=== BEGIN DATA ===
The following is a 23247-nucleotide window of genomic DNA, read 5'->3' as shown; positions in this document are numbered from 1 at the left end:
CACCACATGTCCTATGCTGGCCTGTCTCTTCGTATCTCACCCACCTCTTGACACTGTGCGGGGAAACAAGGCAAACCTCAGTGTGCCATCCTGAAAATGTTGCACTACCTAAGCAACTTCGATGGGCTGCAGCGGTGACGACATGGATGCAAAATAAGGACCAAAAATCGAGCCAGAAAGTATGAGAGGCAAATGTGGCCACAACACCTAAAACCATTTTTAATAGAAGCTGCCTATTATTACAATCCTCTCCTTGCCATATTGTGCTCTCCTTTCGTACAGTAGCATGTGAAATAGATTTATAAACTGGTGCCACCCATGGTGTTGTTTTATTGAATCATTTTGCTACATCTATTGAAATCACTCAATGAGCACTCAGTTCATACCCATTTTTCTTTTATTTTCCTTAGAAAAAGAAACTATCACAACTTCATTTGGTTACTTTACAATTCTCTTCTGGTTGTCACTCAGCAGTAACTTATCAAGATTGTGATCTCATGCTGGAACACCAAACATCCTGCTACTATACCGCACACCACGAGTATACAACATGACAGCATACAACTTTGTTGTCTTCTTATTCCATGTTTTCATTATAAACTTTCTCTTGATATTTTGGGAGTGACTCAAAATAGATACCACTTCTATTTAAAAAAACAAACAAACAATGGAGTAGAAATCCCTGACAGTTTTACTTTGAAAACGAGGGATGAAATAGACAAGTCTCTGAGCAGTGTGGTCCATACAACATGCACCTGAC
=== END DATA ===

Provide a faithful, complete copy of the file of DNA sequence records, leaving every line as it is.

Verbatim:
The following is a 23247-nucleotide window of genomic DNA, read 5'->3' as shown; positions in this document are numbered from 1 at the left end:
CACCACATGTCCTATGCTGGCCTGTCTCTTCGTATCTCACCCACCTCTTGACACTGTGCGGGGAAACAAGGCAAACCTCAGTGTGCCATCCTGAAAATGTTGCACTACCTAAGCAACTTCGATGGGCTGCAGCGGTGACGACATGGATGCAAAATAAGGACCAAAAATCGAGCCAGAAAGTATGAGAGGCAAATGTGGCCACAACACCTAAAACCATTTTTAATAGAAGCTGCCTATTATTACAATCCTCTCCTTGCCATATTGTGCTCTCCTTTCGTACAGTAGCATGTGAAATAGATTTATAAACTGGTGCCACCCATGGTGTTGTTTTATTGAATCATTTTGCTACATCTATTGAAATCACTCAATGAGCACTCAGTTCATACCCATTTTTCTTTTATTTTCCTTAGAAAAAGAAACTATCACAACTTCATTTGGTTACTTTACAATTCTCTTCTGGTTGTCACTCAGCAGTAACTTATCAAGATTGTGATCTCATGCTGGAACACCAAACATCCTGCTACTATACCGCACACCACGAGTATACAACATGACAGCATACAACTTTGTTGTCTTCTTATTCCATGTTTTCATTATAAACTTTCTCTTGATATTTTGGGAGTGACTCAAAATAGATACCACTTCTATTTAAAAAAACAAACAAACAATGGAGTAGAAATCCCTGACAGTTTTACTTTGAAAACGAGGGATGAAATAGACAAGTCTCTGAGCAGTGTGGTCCATACAACATGCACCTGAC